26 January 2009

Cholesterol: levels too high?

Research shows that many heart attack patients have levels of "bad" LDL cholesterol below recommended limits, which supports efforts to revise guidelines to lower target levels.


Many patients who suffer a heart attack have levels of "bad" LDL cholesterol well below recommended limits, supporting efforts to revise current guidelines to include lower target levels, new research shows.

"The conventional cholesterol guidelines are missing the majority of patients" who have heart attacks and related problems, Dr Gregg C. Fonarow said.

"This should serve as a wake-up call for anyone interested in reducing death and disability due to cardiovascular disease," added Fonarow, who is director of the Ahmanson-UCLA Cardiomyopathy Centre, Los Angeles.

Using data from the national Get With The Guidelines database, Fonarow and colleagues analyzed information on more than 230 000 patients hospitalised for heart attacks and related problems at 541 hospitals between 2000 and 2006.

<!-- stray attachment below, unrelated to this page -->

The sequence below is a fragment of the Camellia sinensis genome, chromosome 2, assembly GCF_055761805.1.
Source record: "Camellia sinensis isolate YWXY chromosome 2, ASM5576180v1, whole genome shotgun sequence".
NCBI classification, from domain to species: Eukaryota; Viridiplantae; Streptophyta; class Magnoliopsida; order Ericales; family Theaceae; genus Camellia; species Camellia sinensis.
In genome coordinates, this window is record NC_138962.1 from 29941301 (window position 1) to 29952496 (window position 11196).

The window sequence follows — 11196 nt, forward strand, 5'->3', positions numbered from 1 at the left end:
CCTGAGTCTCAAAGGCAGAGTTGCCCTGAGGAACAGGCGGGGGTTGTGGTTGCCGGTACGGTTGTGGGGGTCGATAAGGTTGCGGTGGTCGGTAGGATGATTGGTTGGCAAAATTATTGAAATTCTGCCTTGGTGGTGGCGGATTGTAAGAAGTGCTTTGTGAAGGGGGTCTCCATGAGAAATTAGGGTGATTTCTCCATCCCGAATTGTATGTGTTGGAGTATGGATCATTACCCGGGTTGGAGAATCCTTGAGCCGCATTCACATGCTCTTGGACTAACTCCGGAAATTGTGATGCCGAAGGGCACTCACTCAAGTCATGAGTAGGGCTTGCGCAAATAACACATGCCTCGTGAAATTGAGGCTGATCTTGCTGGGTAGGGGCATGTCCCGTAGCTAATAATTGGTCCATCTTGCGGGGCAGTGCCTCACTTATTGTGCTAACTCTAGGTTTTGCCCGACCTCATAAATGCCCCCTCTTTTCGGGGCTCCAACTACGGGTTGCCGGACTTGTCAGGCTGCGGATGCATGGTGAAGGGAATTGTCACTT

What the study found
Nearly half of the patients hospitalised with a heart attack had LDL levels less than 100 milligrams per decilitre, and about 18% had LDL levels below 70 milligrams per decilitre, according to the report in the American Heart Journal. Current guidelines recommend these levels as suitable targets for high-risk individuals.

Among subjects with no history of heart disease or diabetes, 72% had LDL levels less than 130, the current LDL target for these individuals, and about 42% had LDL less than 100.

"The findings in this study are quite a surprise," Fonarow said. Previous smaller studies suggested that only half the patients having a heart attack had LDL cholesterol levels less than 130. These new data "suggest it is more like 75% of patients."

The researchers also found that 55% of patients had "good" HDL cholesterol levels below 40 milligrams per deciliter and fewer than 10% had "ideal" HDL levels of 60 or greater.

Before they ended up in the hospital, only 21% of patients were taking cholesterol-lowering drugs.

"These findings may provide further support for recent guideline revisions with even lower LDL goals and for developing effective treatments to raise HDL," the investigators conclude. – (Reuters Health, January 2009)

Read more:
Revealed: benefits of cholesterol
High 'good' cholesterol may be bad


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